In Durham, my mind rewinds to June 9, 2006. That’s when a backup catcher for the Bulls earned victory in relief. The game started with a matchup of the late Jose Lima and Jason Hammel, a then Devil Ray prospect and a present-day Oriole. And the first of eight Durham pitchers. In need of a ninth, the Bulls called on Kevin Cash. He completed a scoreless top of the 14th inning of a 5-5 tie, before Luis Rivas singled home Kevin Witt with the game-winner in the bottom half. Also in the Durham lineup, none other than left fielder Darnell McDonald.
Looking ahead, I experience another flashback. It’s one everybody who’s ever spent considerable time in the minors identifies with. The Tides are leaving Durham tonight for Louisville. By land, not air. That’s more than 500 miles and roughly nine hours on a bus, from Sunday evening into Monday morning. Not that any of us is worthy of sympathy, especially from others who’ve beaten the bush leagues. The ride may be long, but the Tides still travel better than most, even Triple-A contemporaries. Ours is nothing like the mode transporting fictional Durham Bulls Crash Davis and Ebby Calvin ‘Nuke’ LaLoosh, or many real-life clubs confined to the narrow seats of a single bus.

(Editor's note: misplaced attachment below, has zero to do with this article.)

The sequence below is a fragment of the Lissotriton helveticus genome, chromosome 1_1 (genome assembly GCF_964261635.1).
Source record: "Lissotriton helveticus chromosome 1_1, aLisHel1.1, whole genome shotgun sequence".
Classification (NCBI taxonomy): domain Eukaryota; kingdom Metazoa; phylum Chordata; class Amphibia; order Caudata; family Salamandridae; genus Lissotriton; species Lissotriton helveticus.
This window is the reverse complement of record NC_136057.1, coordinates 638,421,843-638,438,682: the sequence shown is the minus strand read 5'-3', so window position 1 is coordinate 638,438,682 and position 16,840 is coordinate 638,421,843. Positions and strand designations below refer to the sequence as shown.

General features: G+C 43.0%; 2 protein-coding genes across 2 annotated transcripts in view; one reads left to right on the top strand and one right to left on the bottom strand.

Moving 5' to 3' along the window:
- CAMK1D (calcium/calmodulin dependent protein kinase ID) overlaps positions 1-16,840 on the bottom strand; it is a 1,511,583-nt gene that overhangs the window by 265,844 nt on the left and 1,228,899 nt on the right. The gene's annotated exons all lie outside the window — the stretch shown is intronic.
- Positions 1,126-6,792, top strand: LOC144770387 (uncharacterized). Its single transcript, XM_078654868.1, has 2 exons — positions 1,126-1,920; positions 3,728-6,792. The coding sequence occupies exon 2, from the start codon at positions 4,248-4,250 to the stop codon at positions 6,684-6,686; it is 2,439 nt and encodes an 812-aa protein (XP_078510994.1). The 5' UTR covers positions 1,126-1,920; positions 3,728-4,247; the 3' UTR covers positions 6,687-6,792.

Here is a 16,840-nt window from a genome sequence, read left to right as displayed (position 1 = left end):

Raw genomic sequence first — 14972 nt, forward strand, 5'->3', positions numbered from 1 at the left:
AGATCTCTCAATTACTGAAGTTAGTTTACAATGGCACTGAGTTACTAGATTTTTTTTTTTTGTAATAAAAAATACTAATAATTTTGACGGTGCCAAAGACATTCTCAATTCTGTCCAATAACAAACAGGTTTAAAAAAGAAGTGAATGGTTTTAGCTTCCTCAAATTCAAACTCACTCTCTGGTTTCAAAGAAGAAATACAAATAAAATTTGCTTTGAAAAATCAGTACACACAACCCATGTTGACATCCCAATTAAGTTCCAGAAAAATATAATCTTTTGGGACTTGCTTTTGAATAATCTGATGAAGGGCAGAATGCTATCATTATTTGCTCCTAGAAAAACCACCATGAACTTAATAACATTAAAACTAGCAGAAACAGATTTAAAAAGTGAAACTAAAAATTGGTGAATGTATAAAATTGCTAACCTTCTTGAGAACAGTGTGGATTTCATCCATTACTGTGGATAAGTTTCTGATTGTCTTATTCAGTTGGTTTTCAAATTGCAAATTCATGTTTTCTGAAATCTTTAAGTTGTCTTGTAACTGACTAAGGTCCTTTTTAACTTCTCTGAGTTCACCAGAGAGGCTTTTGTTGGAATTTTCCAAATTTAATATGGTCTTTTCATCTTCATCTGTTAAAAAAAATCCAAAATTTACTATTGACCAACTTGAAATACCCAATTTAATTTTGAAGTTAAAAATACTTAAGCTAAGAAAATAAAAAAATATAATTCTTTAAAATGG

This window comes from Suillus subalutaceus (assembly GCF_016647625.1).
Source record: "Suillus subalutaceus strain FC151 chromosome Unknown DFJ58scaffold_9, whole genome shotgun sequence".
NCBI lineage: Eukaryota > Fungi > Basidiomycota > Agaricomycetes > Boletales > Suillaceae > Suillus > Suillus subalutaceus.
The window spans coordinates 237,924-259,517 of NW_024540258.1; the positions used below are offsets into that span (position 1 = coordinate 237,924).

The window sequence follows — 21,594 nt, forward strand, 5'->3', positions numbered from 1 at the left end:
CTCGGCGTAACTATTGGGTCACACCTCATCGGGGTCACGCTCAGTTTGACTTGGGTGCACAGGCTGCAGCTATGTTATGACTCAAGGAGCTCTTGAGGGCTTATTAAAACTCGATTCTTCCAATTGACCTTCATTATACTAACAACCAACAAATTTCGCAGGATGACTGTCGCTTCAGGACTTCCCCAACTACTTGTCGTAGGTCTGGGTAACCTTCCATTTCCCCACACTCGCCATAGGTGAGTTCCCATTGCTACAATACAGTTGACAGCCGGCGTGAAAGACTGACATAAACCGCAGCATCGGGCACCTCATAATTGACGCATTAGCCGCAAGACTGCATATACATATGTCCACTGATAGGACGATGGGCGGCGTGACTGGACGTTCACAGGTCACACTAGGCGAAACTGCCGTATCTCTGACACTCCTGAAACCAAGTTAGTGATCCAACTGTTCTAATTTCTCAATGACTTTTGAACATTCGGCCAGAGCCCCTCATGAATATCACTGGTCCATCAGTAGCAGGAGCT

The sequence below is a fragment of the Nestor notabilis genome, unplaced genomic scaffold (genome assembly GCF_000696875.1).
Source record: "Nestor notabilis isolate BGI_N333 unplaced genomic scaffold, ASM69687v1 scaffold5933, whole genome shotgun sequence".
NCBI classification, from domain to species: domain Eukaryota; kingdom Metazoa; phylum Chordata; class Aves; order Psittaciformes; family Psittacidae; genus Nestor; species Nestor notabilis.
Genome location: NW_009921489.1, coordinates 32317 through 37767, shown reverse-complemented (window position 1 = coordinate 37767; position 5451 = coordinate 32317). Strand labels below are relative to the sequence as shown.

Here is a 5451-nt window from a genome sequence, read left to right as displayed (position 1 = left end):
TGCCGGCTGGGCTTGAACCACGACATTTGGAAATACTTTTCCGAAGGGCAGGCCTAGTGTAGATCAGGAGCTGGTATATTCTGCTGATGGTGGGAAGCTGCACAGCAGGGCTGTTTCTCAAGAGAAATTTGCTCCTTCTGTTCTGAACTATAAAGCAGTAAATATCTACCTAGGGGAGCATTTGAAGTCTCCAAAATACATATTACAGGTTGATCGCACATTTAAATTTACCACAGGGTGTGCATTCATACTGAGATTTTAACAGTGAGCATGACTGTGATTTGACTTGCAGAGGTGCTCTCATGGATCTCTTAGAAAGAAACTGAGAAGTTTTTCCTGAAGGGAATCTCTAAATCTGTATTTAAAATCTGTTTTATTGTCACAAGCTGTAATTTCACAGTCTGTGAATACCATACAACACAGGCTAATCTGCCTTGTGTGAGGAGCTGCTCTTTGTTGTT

Traveling with the Tides, there’s a choice between two. On this particular trip, you can elect to recline in a wide, comfortably-cushioned seat aboard an ‘executive’ bus. Or you can choose to take a ‘sleeper’ bus outfitted with bunk beds, card tables, internet service and satellite television. This night, for this tag-along, it’s the only way to go.